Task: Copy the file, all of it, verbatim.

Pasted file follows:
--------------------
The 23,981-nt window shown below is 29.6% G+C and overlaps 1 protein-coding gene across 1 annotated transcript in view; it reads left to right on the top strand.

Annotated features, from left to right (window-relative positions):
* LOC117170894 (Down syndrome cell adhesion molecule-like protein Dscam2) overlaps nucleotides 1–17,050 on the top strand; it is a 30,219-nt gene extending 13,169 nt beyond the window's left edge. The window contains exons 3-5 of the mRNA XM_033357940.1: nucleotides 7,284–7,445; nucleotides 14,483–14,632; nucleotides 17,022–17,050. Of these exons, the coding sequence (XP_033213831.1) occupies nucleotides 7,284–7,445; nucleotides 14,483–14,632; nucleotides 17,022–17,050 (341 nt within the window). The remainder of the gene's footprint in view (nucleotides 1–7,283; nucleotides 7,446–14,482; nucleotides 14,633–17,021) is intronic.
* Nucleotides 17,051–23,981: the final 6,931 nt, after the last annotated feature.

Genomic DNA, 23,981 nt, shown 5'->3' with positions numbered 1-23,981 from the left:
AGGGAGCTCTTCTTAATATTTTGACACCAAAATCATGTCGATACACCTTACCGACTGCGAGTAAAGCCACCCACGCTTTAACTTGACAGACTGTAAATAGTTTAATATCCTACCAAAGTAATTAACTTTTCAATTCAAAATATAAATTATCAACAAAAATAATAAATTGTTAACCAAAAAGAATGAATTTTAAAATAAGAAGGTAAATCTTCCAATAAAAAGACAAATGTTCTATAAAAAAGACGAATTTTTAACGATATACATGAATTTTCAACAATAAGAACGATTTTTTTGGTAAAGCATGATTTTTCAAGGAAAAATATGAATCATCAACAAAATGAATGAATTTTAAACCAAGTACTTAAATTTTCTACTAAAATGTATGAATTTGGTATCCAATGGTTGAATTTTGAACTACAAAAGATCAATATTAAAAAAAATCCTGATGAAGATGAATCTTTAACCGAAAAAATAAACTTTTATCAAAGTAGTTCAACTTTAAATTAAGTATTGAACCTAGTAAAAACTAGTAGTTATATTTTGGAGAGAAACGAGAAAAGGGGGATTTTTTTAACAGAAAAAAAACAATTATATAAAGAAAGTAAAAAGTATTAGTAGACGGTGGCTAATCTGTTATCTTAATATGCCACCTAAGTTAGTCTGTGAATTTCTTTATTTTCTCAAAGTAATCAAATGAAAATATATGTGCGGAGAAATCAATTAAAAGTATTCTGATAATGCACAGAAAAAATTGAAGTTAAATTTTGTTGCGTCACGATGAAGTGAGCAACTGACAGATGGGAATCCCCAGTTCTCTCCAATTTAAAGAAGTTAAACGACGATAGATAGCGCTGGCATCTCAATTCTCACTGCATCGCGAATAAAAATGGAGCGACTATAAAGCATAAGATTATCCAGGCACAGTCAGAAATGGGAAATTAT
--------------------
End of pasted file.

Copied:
The 23,981-nt window shown below is 29.6% G+C and overlaps 1 protein-coding gene across 1 annotated transcript in view; it reads left to right on the top strand.

Annotated features, from left to right (window-relative positions):
* LOC117170894 (Down syndrome cell adhesion molecule-like protein Dscam2) overlaps nucleotides 1–17,050 on the top strand; it is a 30,219-nt gene extending 13,169 nt beyond the window's left edge. The window contains exons 3-5 of the mRNA XM_033357940.1: nucleotides 7,284–7,445; nucleotides 14,483–14,632; nucleotides 17,022–17,050. Of these exons, the coding sequence (XP_033213831.1) occupies nucleotides 7,284–7,445; nucleotides 14,483–14,632; nucleotides 17,022–17,050 (341 nt within the window). The remainder of the gene's footprint in view (nucleotides 1–7,283; nucleotides 7,446–14,482; nucleotides 14,633–17,021) is intronic.
* Nucleotides 17,051–23,981: the final 6,931 nt, after the last annotated feature.

Genomic DNA, 23,981 nt, shown 5'->3' with positions numbered 1-23,981 from the left:
AGGGAGCTCTTCTTAATATTTTGACACCAAAATCATGTCGATACACCTTACCGACTGCGAGTAAAGCCACCCACGCTTTAACTTGACAGACTGTAAATAGTTTAATATCCTACCAAAGTAATTAACTTTTCAATTCAAAATATAAATTATCAACAAAAATAATAAATTGTTAACCAAAAAGAATGAATTTTAAAATAAGAAGGTAAATCTTCCAATAAAAAGACAAATGTTCTATAAAAAAGACGAATTTTTAACGATATACATGAATTTTCAACAATAAGAACGATTTTTTTGGTAAAGCATGATTTTTCAAGGAAAAATATGAATCATCAACAAAATGAATGAATTTTAAACCAAGTACTTAAATTTTCTACTAAAATGTATGAATTTGGTATCCAATGGTTGAATTTTGAACTACAAAAGATCAATATTAAAAAAAATCCTGATGAAGATGAATCTTTAACCGAAAAAATAAACTTTTATCAAAGTAGTTCAACTTTAAATTAAGTATTGAACCTAGTAAAAACTAGTAGTTATATTTTGGAGAGAAACGAGAAAAGGGGGATTTTTTTAACAGAAAAAAAACAATTATATAAAGAAAGTAAAAAGTATTAGTAGACGGTGGCTAATCTGTTATCTTAATATGCCACCTAAGTTAGTCTGTGAATTTCTTTATTTTCTCAAAGTAATCAAATGAAAATATATGTGCGGAGAAATCAATTAAAAGTATTCTGATAATGCACAGAAAAAATTGAAGTTAAATTTTGTTGCGTCACGATGAAGTGAGCAACTGACAGATGGGAATCCCCAGTTCTCTCCAATTTAAAGAAGTTAAACGACGATAGATAGCGCTGGCATCTCAATTCTCACTGCATCGCGAATAAAAATGGAGCGACTATAAAGCATAAGATTATCCAGGCACAGTCAGAAATGGGAAATTAT